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Is it possible that my flywheel froze?

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Old 01-21-2018, 02:15 PM
ITSOT ITSOT is offline
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Is it possible that my flywheel froze?

Drove the Ex through a good storm — LOTS of slush, etc. That night, negative 25 temperature. The next day, the starter had juice, and every time I engaged it, it would produce one very loud, very solid click (like the bendix gear being thrown out), but nothing more (like the bendix was not turning). Now, with the temperatures above freezing again, she starts like a champ.

Is there a weep hole (or something else) that, if uncovered, could have allowed water into the flywheel which then froze? Or something like this?

Thanks!

EDIT: Brand new Motorcraft 850 CCA battery that had been starting in colder weather.
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Old 01-21-2018, 04:07 PM
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Originally Posted by ITSOT View Post
Drove the Ex through a good storm LOTS of slush, etc. That night, negative 25 temperature. The next day, the starter had juice, and every time I engaged it, it would produce one very loud, very solid click (like the bendix gear being thrown out), but nothing more (like the bendix was not turning). Now, with the temperatures above freezing again, she starts like a champ.

Is there a weep hole (or something else) that, if uncovered, could have allowed water into the flywheel which then froze? Or something like this?

Thanks!
Batteries. Cranking amps plunge as the temp drops. The starter bendix clank is just a sign of not enough amperage in the cold.
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Old 01-21-2018, 04:15 PM
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Brand new Motorcraft 850 CCA battery that had been starting in colder weather.
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Old 01-21-2018, 04:39 PM
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850 CCA at 32* is quite different at -25*. Something froze, I have a hard time thinking a flywheel would freeze. Your Bendix not only throws out it also spins, and has a sound that is correlated. This is why we time a starter, shims and what not. Frozen flywheel would also mean frozen oil, and a crank not wanting to move. Grinding, lots of grinding at ugly sounds.
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Old 01-21-2018, 05:27 PM
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Starter itself locked up?
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Old 01-21-2018, 05:48 PM
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Quote:
Originally Posted by handywithanex View Post
Your Bendix not only throws out it also spins, and has a sound that is correlated.
Exactly. And this noise was not present.

Quote:
Originally Posted by handywithanex View Post
Frozen flywheel would also mean...Grinding, lots of grinding at ugly sounds.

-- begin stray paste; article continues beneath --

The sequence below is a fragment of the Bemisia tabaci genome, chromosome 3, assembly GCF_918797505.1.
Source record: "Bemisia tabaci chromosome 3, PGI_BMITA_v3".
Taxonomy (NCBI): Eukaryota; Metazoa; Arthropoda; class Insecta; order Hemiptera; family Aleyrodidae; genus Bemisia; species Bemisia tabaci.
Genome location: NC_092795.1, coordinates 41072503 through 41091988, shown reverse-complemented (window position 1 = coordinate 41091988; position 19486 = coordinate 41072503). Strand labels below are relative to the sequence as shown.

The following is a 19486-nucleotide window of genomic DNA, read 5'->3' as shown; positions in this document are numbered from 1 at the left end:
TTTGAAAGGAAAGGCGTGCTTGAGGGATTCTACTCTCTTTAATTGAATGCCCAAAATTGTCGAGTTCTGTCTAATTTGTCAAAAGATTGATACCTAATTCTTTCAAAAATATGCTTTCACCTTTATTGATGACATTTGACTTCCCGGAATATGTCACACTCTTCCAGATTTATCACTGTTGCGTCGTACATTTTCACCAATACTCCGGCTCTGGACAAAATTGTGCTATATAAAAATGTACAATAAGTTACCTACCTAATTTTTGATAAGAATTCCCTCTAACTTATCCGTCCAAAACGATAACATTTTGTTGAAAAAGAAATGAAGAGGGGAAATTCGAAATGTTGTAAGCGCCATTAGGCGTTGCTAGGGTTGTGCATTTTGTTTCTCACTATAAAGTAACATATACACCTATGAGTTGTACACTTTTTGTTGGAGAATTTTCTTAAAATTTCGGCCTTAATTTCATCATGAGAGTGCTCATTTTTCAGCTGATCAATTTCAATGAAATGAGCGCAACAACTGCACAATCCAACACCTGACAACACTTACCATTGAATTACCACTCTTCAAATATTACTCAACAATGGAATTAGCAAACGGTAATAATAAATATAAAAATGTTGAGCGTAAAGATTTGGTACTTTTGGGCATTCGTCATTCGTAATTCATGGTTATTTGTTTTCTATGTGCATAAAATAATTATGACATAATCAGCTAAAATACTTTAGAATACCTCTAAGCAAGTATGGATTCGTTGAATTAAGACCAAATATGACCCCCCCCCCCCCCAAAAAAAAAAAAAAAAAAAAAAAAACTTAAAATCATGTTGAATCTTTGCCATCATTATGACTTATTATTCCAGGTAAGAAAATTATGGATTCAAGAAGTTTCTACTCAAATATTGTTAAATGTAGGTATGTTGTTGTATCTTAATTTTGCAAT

Right. And there was no grinding, as nothing anywhere was spinning.

About the frozen flywheel meaning frozen oil, though obvious, I wasn't thinking about it. Thanks. And, just in case something freakish is going on, I will drain the oil to see if I am getting water in there. But, probably the starter itself, as Tedster9 wrote.

Thanks again.
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Old 01-21-2018, 06:39 PM
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Quote:
Originally Posted by csnow View Post
Batteries. Cranking amps plunge as the temp drops. The starter bendix clank is just a sign of not enough amperage in the cold.
^^^^^This^^^^^

Starters in simple terms are just electrode magnets. Magnets get stronger in cold weather, extreme cold produces much stronger magnetic force. I.E. cat scans, their magnets are super cooled. Batteries on the other hand, especial lead acid, lose amperage based on temperature. The colder, -25 is really cold, the worse they perform. When the temps neared 32*, which 57* warmer, the chemical reaction is at about peak. This in no way means that your battery is bad, it just shows: that extremely cold environment, that battery is not enough. Switching to a different type as in AGM, or other such would be better. Adding a second battery, effectively adds to the total cranking amps, so when it is really cold, the added amps will help to start easier. Most diesels use 2 batteries, they require a lot more amps, to spin the motor over.
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Old 01-21-2018, 06:51 PM
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Originally Posted by ITSOT View Post
Exactly. And this noise was not present.

Right. And there was no grinding, as nothing anywhere was spinning.

About the frozen flywheel meaning frozen oil, though obvious, I wasn't thinking about it. Thanks. And, just in case something freakish is going on, I will drain the oil to see if I am getting water in there. But, probably the starter itself, as Tedster9 wrote.

Thanks again.
If you had enough water in the oil to freeze and lock a flywheel, you would have spun a bearing long ago. You are free to believe and replace what you will, but I am still sticking to it being batteries. Brand new and a sticker rating doesn't equate to real world cold cranking amp availability. Either way, I hope you find the culprit or it stays warmer. @
handywithanex explained the issue in detail - well done.